In 2008, the periodical “Yoga in America” conducted a study and determined that 16 million adults in the U.S.A. practice yoga. Another 18 million Americans in the study said they do not practice yoga, but are very interested in it. With numbers that large, there are probably many Christians included in those groups. These facts bring up the questions, “Is yoga just good exercise?” and “Should Christians join a yoga class?”
Most Americans are involved with yoga undoubtedly because there are legitimate physical and emotional benefits associated with it. It has been documented that yoga can help people with general fitness, chronic pain, stress, insomnia, depression, and fatigue. There are also studies showing that people very skilled in yoga exercises and breathing techniques can alter their heart rate and brain waves.
The practice of yoga is very ancient. Archaeologists have found objects in India dating back to the Bronze Age that show deities in various poses resembling yoga positions.
The word yoga means “union”. It is an ancient Hindu practice from India designed to achieve spiritual growth and enlightenment. Its ultimate goal is for man to become one with “Brahman”, the Hindu god of the universe. This is achieved, in part, by various postures, exercises, breathing techniques, meditation, and chants. If a person can become “one” with Brahman, he can get off the spiritual merry-go-round of reincarnation, and defeat death.
At the very core of Hinduism is pantheism. This is the belief that god is not a personal being. Pantheism says that everything is god, including mankind. Everything is god, and god is everything.
So, the challenge for Christians, as I see it, is can they use yoga for only its health benefits, and successfully ignore and resist its philosophical, religious, and spiritual deceptions.
The following information about yoga and Hinduism might be of assistance to any Christian considering taking up or continuing yoga classes:
On the streets of India , people can be seen stopping in front of various statues of Hindu deities, and assuming a yoga position, as an offering to the god.
Yoga’s focus is on self, instead of God . A person hopes to improve his spiritual life through yoga practices, not through prayer and the Bible.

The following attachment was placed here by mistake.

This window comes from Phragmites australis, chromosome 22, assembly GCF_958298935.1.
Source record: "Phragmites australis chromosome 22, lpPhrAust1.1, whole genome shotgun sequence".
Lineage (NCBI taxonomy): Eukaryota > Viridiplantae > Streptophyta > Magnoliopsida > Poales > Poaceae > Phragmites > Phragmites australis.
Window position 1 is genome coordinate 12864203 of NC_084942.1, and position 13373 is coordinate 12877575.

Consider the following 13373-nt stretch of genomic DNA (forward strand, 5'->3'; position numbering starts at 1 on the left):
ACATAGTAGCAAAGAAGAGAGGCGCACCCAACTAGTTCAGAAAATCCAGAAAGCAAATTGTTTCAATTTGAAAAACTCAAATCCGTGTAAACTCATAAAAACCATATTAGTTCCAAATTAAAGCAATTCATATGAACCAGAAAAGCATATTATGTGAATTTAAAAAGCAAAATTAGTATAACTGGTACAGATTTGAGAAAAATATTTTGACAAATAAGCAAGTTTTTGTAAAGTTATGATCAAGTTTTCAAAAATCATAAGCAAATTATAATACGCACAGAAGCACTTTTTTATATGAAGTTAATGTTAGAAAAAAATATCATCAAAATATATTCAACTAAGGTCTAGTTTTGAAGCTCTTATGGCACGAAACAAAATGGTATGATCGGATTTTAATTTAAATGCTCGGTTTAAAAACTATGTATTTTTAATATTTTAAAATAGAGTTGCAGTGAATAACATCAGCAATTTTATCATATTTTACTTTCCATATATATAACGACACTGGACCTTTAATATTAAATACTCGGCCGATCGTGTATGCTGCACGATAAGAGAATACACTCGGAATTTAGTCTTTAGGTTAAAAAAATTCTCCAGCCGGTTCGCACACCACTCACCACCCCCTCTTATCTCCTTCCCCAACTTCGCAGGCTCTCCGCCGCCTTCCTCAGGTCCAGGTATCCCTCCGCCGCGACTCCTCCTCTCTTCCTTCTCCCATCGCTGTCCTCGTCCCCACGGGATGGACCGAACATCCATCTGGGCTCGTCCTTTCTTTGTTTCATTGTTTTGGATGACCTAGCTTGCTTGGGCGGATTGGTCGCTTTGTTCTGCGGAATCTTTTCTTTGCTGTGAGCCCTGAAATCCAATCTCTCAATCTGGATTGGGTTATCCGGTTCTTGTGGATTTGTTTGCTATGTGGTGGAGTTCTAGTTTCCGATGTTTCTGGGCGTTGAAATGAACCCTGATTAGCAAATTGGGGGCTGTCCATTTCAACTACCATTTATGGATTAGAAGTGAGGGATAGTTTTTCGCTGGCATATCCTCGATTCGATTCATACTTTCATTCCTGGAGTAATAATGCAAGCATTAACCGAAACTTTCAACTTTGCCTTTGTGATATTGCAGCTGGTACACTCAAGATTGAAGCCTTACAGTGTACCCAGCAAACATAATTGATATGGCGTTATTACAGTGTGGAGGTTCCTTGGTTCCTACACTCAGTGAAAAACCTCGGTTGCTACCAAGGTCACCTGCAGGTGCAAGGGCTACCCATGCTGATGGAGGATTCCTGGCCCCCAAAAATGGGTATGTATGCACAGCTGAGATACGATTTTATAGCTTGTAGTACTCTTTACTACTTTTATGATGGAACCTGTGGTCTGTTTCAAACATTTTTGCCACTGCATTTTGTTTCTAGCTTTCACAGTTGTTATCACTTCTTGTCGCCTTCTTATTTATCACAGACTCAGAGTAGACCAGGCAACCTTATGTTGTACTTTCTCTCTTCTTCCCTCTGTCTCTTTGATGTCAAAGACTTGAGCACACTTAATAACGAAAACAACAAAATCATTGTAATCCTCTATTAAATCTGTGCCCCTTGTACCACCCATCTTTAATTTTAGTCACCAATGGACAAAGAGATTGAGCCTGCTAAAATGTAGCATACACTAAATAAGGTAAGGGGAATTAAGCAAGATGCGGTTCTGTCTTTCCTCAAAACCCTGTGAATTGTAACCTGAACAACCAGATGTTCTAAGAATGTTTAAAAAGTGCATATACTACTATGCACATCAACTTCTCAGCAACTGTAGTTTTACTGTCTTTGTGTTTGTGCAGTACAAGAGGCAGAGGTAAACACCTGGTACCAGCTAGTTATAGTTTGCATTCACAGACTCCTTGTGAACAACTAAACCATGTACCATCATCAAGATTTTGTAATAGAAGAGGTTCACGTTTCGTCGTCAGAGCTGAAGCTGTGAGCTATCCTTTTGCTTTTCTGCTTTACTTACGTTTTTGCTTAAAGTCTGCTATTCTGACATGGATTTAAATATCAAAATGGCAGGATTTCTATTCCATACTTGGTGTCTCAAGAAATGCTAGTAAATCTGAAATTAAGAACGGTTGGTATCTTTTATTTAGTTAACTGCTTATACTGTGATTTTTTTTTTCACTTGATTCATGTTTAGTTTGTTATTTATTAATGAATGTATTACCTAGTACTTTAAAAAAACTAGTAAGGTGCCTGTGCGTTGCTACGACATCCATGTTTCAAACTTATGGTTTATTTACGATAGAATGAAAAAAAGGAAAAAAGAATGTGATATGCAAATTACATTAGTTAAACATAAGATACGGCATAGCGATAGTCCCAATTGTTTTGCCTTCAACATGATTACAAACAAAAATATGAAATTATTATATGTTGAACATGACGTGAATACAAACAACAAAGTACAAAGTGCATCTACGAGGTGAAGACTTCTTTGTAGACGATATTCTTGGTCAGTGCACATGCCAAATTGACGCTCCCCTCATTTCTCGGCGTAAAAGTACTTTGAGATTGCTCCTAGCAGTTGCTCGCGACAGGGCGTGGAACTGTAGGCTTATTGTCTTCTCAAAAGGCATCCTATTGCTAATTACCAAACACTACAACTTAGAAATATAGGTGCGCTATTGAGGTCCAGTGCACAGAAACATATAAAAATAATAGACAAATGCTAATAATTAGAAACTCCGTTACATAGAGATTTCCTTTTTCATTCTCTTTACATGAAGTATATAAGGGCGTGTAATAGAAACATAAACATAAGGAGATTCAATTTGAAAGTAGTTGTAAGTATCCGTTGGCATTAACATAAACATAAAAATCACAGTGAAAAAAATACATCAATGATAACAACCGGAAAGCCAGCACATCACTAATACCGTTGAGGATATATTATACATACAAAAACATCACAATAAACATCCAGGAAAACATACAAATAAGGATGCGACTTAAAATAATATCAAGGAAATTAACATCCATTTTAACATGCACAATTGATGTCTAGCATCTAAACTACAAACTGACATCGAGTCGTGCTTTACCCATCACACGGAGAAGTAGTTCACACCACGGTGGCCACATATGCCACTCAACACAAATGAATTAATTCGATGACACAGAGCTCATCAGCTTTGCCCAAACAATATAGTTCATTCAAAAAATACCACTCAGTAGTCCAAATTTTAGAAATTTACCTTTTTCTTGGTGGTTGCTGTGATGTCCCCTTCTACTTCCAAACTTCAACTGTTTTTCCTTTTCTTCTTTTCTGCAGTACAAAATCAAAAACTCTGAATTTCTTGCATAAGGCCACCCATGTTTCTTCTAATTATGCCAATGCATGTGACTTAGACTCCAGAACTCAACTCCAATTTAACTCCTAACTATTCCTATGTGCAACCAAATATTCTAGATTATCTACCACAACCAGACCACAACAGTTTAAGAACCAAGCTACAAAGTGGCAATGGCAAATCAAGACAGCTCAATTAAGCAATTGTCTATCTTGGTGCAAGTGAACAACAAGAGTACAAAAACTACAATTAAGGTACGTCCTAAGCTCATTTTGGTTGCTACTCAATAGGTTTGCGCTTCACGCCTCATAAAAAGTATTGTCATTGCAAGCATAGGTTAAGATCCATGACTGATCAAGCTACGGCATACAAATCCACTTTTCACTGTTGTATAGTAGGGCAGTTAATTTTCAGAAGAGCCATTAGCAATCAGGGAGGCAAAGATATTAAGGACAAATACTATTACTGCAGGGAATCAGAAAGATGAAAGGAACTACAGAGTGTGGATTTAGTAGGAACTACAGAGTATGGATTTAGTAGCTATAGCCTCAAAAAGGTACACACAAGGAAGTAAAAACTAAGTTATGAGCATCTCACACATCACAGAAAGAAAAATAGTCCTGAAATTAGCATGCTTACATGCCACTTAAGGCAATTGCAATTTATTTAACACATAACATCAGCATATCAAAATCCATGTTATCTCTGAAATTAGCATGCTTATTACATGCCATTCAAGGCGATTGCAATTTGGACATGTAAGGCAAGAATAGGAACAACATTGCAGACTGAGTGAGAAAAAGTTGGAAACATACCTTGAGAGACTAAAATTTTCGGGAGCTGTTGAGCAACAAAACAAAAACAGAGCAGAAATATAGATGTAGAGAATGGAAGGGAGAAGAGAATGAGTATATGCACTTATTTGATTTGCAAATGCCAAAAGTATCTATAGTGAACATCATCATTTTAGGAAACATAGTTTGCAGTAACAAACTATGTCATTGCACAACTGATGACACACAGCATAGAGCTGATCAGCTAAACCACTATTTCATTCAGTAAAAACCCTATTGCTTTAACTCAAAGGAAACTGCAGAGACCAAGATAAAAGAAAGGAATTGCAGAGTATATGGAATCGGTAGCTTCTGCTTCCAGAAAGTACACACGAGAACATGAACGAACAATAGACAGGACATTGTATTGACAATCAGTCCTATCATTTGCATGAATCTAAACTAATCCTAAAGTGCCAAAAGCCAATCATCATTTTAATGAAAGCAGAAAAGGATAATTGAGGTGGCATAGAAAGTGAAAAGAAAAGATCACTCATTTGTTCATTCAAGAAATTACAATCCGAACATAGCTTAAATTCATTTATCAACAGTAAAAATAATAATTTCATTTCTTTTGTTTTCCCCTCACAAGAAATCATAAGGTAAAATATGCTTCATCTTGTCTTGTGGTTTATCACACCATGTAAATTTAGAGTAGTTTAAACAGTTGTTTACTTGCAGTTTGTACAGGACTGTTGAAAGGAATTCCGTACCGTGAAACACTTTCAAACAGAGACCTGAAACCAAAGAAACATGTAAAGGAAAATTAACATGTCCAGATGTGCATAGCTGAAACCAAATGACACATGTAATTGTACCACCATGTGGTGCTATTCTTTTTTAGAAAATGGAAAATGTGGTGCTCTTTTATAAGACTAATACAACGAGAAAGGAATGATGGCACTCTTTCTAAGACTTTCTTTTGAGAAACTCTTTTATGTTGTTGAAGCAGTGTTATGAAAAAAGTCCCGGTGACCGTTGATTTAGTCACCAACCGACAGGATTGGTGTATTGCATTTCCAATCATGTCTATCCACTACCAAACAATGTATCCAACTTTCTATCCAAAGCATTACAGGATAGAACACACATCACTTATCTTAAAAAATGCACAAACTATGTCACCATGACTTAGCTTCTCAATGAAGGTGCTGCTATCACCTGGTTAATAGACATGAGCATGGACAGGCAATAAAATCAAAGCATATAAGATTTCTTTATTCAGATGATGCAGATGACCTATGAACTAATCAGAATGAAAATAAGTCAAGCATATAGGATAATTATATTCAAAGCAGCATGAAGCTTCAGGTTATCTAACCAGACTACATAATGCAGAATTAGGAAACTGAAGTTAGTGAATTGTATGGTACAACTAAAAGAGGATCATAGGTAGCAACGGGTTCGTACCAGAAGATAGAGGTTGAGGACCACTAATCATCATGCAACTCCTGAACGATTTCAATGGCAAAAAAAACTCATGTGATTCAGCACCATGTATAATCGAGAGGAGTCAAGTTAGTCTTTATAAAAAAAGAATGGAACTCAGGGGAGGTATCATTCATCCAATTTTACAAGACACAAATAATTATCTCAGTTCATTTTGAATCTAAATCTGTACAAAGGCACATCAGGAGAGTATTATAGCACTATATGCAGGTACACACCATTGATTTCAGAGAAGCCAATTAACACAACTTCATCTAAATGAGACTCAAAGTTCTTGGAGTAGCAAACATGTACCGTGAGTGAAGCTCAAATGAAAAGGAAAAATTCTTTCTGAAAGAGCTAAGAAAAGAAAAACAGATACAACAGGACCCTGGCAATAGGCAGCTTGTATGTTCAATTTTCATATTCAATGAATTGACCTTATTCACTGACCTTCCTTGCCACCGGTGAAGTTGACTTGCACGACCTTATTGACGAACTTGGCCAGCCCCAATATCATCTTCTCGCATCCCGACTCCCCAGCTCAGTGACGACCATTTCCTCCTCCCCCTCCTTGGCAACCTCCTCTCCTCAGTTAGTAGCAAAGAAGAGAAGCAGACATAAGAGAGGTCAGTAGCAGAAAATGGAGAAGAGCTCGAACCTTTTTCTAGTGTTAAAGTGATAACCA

Reincarnation is an important aspect of yoga. Death and divine judgment are avoided in this belief system. Surveys indicate that today 23% of all Americans believe in reincarnation. For example, reincarnation is alive and well in Hollywood. Shirley MacLaine is sure she was a prostitute who was beheaded, in a former life. Sylvester Stallone believes that he might have previously been a monkey in Guatemala.
In yoga, Kundalini is energy or coiled power residing at the base of the spine. It is envisioned as a sleeping snake that can be made to move by pulling one’s tongue from side to side via a wrapped cloth. There are various yoga practices which allow the snake to move up one’s spine to the brain. Swami Vivekananda, a noted 19th century Indian Hindu monk, said that awakening the sleeping snake within us is the only way to attain Divine Wisdom. All types of yoga embrace kundalini power, which enables one to be like god, and not die.
To me, this sounds an awful lot like Genesis 3:4:
“You will not surely die,” the serpent said to the woman. “For God knows that when you eat of it your eyes will be opened, and you will be like God, knowing good and evil.” (NIV)
In my opinion, yoga is good exercise, but not just good exercise. It is part of a Hindu religion that denies the Lord Jesus Christ. I don’t think it is anything with which to mess around. Why take those kinds of chances?
Should Christians join a yoga class? Surely there are other great forms of exercise for Christians.
Two bible verses seem appropriate to conclude this blog:
“Be self-controlled and alert. Your enemy the devil prowls around like a roaring lion looking for someone to devour.” (1 Peter 5:8 NIV)
“So whether you eat or drink or whatever you do, do it all for the glory of God.” (1 Corin. 10:31 NIV)